Medical innovators have developed a coating made out of DNA that not only improves its ability to protect skin from harmful ultraviolet (UV) light the longer it’s exposed to the sun’s rays but also keeps skin hydrated.
“Ultraviolet light can actually damage DNA, and that’s not good for the skin,” said Guy German, assistant professor of biomedical engineering at Binghamton University in New York. “We thought, let’s flip it. What happens instead if we actually used DNA as a sacrificial layer? So instead of damaging DNA within the skin, we damage a layer on top of the skin.”
German tells Yahoo Beauty that he and his colleagues “purchased inexpensive DNA that is readily available from scientific distributors — they sell a variety of DNA from different sources.”
The study author further explains that the team created water-based DNA solutions, and when this compound is “coated on a surface — for instance, the glass slides or skin samples we used in the study — they dry out and form solid films.” He continues: “When we imaged them at high magnification (using a scanning electron microscope), we discovered that the films were made up of lots and lots of small — less than a micrometer — DNA crystals.”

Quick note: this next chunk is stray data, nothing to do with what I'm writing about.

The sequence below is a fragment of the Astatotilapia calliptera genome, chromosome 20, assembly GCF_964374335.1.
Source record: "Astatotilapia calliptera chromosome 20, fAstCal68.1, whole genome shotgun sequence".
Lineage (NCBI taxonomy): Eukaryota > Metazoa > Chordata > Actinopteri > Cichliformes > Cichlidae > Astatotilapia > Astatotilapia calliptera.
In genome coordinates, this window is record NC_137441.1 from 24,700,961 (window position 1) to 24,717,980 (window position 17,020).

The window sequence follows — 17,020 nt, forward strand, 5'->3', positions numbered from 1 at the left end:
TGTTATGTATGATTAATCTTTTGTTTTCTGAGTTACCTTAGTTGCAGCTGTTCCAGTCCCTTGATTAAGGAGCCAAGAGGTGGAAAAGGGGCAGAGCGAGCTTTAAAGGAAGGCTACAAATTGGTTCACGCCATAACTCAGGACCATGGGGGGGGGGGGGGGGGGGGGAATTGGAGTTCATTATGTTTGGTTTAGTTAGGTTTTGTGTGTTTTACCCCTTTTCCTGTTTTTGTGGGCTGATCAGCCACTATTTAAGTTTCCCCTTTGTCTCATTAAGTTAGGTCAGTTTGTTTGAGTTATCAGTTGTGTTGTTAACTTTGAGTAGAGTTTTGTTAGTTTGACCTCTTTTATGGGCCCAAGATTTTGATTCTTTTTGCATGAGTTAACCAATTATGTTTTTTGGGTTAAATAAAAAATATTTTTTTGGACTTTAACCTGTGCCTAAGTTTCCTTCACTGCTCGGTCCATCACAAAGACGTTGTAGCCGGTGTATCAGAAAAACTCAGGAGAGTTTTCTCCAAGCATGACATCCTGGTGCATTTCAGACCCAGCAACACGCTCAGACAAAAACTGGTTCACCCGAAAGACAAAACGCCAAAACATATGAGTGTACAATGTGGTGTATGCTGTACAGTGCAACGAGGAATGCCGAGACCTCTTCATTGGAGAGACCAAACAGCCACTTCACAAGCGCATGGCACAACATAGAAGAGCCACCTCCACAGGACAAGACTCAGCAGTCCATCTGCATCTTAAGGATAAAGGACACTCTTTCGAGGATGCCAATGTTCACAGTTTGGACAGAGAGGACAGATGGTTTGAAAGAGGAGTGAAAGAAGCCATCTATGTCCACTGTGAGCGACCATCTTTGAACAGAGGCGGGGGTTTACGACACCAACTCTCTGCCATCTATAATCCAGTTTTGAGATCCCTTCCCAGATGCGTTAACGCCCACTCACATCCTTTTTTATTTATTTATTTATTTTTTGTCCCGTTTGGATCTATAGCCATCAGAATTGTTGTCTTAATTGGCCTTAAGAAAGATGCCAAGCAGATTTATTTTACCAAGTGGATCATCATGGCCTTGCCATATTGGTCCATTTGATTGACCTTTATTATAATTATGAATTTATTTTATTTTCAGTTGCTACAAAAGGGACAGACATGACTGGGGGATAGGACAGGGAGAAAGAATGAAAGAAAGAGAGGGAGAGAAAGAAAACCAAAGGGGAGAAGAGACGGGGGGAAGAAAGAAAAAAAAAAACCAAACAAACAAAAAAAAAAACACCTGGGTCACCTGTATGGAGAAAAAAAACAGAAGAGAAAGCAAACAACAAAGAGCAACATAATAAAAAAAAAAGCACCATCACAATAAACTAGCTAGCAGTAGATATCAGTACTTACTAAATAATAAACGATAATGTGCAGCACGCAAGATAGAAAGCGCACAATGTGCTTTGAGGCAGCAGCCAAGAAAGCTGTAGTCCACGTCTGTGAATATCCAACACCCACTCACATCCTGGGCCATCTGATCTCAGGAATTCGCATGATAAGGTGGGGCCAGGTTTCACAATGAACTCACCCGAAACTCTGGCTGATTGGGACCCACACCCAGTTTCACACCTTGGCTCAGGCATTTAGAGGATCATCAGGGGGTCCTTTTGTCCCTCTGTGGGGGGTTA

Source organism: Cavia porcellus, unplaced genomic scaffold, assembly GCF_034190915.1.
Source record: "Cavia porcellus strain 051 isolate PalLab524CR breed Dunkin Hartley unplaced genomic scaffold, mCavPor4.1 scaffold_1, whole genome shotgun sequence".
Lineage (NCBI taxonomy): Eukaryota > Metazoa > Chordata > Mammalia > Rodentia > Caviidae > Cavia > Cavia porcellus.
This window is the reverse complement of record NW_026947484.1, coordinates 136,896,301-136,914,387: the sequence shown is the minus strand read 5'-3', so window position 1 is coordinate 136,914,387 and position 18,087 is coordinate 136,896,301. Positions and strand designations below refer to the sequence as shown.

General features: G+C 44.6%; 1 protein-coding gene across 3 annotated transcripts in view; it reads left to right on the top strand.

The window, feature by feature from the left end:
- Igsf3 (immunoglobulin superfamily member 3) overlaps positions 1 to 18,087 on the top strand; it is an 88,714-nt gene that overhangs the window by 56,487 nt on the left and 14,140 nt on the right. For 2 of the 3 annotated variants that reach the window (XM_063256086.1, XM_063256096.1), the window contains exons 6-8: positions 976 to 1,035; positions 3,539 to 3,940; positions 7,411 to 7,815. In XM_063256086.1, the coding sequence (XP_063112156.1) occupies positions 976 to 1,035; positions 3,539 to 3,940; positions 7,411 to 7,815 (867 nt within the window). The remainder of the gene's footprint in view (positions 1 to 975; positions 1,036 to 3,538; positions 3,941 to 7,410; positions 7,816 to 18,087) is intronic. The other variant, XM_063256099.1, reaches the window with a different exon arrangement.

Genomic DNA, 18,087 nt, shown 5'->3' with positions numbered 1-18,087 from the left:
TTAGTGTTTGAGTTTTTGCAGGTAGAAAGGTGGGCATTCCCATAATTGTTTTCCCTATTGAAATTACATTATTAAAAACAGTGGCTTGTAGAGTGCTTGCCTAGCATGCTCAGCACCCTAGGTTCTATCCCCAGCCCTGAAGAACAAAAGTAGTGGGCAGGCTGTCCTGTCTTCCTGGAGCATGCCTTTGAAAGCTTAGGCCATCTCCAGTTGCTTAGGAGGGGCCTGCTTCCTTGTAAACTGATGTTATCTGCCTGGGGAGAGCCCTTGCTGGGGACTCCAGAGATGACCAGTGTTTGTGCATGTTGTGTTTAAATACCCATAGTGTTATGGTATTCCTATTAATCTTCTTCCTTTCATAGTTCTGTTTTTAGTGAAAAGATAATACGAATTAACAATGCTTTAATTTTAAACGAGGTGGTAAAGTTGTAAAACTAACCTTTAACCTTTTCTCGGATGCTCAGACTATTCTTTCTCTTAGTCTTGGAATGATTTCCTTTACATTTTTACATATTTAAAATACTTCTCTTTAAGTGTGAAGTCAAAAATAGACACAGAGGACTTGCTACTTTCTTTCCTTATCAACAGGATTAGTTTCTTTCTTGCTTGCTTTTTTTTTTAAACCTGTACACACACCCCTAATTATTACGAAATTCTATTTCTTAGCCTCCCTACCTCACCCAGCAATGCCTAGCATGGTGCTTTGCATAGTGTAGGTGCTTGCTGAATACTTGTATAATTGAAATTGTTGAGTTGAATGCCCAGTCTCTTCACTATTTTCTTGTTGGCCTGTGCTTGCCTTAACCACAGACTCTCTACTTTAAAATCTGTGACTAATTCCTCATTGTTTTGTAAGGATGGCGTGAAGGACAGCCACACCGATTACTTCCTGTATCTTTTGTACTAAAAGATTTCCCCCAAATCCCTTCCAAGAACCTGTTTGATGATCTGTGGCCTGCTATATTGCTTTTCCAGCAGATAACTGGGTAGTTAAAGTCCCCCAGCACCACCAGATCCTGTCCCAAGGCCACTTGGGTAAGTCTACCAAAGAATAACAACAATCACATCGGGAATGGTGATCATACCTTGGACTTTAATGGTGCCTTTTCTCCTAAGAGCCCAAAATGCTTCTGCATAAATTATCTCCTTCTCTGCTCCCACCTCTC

And the more the researchers exposed the thin and optically transparent DNA-based film to UV light, the better the film got at absorbing it. “If you translate that, it means to me that if you use this as a topical cream or sunscreen, the longer that you stay out on the beach, the better it gets at being a sunscreen,” German added in a press release.
Along with investigating the possible healing properties a DNA film may have on wounds — German and his team theorize that this solution could be a viable treatment if you want to be able to see a wound healing without removing the dressing, if you want to protect the wound from the sun, and if you want to keep the wound in a moist environment, known to promote faster wound healing rates — they’re also expanding their probe on DNA sunscreen based on their latest findings, which were published in the journal Scientific Reports.
“Our current research is exploring ways to make these films better at attenuating UV [light],” concludes German. “We are also examining how UV light alters the structure of the DNA films.”
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